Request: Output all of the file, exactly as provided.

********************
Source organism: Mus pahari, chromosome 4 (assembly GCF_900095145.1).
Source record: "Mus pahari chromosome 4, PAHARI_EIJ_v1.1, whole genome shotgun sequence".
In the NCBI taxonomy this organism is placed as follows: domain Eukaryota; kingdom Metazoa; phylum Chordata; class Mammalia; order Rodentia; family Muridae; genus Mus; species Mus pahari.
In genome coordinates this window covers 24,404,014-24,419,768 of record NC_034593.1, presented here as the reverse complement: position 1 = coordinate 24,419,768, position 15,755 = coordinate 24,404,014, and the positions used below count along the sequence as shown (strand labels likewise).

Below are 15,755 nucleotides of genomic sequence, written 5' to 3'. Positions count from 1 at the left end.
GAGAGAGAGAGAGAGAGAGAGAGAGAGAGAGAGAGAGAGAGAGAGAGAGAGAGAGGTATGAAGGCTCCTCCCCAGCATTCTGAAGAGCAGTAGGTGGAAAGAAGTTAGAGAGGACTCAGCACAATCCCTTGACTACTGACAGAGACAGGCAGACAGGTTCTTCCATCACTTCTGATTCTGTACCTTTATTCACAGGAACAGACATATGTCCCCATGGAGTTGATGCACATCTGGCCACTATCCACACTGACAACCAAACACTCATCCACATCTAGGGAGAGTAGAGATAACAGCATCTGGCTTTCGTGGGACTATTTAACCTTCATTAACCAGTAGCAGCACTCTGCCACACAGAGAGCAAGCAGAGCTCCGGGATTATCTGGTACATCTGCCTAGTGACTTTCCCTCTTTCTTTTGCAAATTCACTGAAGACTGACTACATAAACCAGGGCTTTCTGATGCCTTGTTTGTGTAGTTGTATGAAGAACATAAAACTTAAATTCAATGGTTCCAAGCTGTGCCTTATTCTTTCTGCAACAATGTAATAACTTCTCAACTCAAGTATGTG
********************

Source organism: Mus pahari, chromosome 4 (assembly GCF_900095145.1).
Source record: "Mus pahari chromosome 4, PAHARI_EIJ_v1.1, whole genome shotgun sequence".
In the NCBI taxonomy this organism is placed as follows: domain Eukaryota; kingdom Metazoa; phylum Chordata; class Mammalia; order Rodentia; family Muridae; genus Mus; species Mus pahari.
In genome coordinates this window covers 24,404,014-24,419,768 of record NC_034593.1, presented here as the reverse complement: position 1 = coordinate 24,419,768, position 15,755 = coordinate 24,404,014, and the positions used below count along the sequence as shown (strand labels likewise).

Below are 15,755 nucleotides of genomic sequence, written 5' to 3'. Positions count from 1 at the left end.
GAGAGAGAGAGAGAGAGAGAGAGAGAGAGAGAGAGAGAGAGAGAGAGAGAGAGAGGTATGAAGGCTCCTCCCCAGCATTCTGAAGAGCAGTAGGTGGAAAGAAGTTAGAGAGGACTCAGCACAATCCCTTGACTACTGACAGAGACAGGCAGACAGGTTCTTCCATCACTTCTGATTCTGTACCTTTATTCACAGGAACAGACATATGTCCCCATGGAGTTGATGCACATCTGGCCACTATCCACACTGACAACCAAACACTCATCCACATCTAGGGAGAGTAGAGATAACAGCATCTGGCTTTCGTGGGACTATTTAACCTTCATTAACCAGTAGCAGCACTCTGCCACACAGAGAGCAAGCAGAGCTCCGGGATTATCTGGTACATCTGCCTAGTGACTTTCCCTCTTTCTTTTGCAAATTCACTGAAGACTGACTACATAAACCAGGGCTTTCTGATGCCTTGTTTGTGTAGTTGTATGAAGAACATAAAACTTAAATTCAATGGTTCCAAGCTGTGCCTTATTCTTTCTGCAACAATGTAATAACTTCTCAACTCAAGTATGTG